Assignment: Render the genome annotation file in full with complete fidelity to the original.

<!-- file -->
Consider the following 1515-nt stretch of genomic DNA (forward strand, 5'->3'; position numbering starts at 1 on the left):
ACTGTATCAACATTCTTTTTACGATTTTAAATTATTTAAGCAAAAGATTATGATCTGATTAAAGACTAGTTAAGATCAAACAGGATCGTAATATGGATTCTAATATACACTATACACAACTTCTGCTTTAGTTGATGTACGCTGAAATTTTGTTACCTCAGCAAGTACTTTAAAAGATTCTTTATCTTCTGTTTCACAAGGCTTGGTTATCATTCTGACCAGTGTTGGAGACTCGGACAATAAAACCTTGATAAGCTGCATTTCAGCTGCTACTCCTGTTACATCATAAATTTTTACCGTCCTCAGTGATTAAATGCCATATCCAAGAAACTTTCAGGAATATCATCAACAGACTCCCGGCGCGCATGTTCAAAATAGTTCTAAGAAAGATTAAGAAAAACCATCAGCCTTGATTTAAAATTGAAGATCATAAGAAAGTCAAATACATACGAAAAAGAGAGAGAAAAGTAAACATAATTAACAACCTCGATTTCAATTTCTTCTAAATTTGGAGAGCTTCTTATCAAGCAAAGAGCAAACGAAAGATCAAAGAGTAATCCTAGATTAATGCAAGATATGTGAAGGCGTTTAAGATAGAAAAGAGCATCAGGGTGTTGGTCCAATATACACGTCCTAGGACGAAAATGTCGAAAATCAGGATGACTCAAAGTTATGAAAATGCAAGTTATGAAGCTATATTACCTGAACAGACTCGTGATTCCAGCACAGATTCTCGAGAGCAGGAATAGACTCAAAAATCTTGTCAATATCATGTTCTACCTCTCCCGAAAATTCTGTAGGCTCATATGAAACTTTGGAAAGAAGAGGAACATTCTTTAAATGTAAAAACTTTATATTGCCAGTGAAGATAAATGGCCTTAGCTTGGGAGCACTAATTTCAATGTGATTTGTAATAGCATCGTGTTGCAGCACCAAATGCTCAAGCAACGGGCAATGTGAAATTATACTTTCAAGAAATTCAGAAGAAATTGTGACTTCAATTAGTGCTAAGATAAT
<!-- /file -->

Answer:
Consider the following 1515-nt stretch of genomic DNA (forward strand, 5'->3'; position numbering starts at 1 on the left):
ACTGTATCAACATTCTTTTTACGATTTTAAATTATTTAAGCAAAAGATTATGATCTGATTAAAGACTAGTTAAGATCAAACAGGATCGTAATATGGATTCTAATATACACTATACACAACTTCTGCTTTAGTTGATGTACGCTGAAATTTTGTTACCTCAGCAAGTACTTTAAAAGATTCTTTATCTTCTGTTTCACAAGGCTTGGTTATCATTCTGACCAGTGTTGGAGACTCGGACAATAAAACCTTGATAAGCTGCATTTCAGCTGCTACTCCTGTTACATCATAAATTTTTACCGTCCTCAGTGATTAAATGCCATATCCAAGAAACTTTCAGGAATATCATCAACAGACTCCCGGCGCGCATGTTCAAAATAGTTCTAAGAAAGATTAAGAAAAACCATCAGCCTTGATTTAAAATTGAAGATCATAAGAAAGTCAAATACATACGAAAAAGAGAGAGAAAAGTAAACATAATTAACAACCTCGATTTCAATTTCTTCTAAATTTGGAGAGCTTCTTATCAAGCAAAGAGCAAACGAAAGATCAAAGAGTAATCCTAGATTAATGCAAGATATGTGAAGGCGTTTAAGATAGAAAAGAGCATCAGGGTGTTGGTCCAATATACACGTCCTAGGACGAAAATGTCGAAAATCAGGATGACTCAAAGTTATGAAAATGCAAGTTATGAAGCTATATTACCTGAACAGACTCGTGATTCCAGCACAGATTCTCGAGAGCAGGAATAGACTCAAAAATCTTGTCAATATCATGTTCTACCTCTCCCGAAAATTCTGTAGGCTCATATGAAACTTTGGAAAGAAGAGGAACATTCTTTAAATGTAAAAACTTTATATTGCCAGTGAAGATAAATGGCCTTAGCTTGGGAGCACTAATTTCAATGTGATTTGTAATAGCATCGTGTTGCAGCACCAAATGCTCAAGCAACGGGCAATGTGAAATTATACTTTCAAGAAATTCAGAAGAAATTGTGACTTCAATTAGTGCTAAGATAAT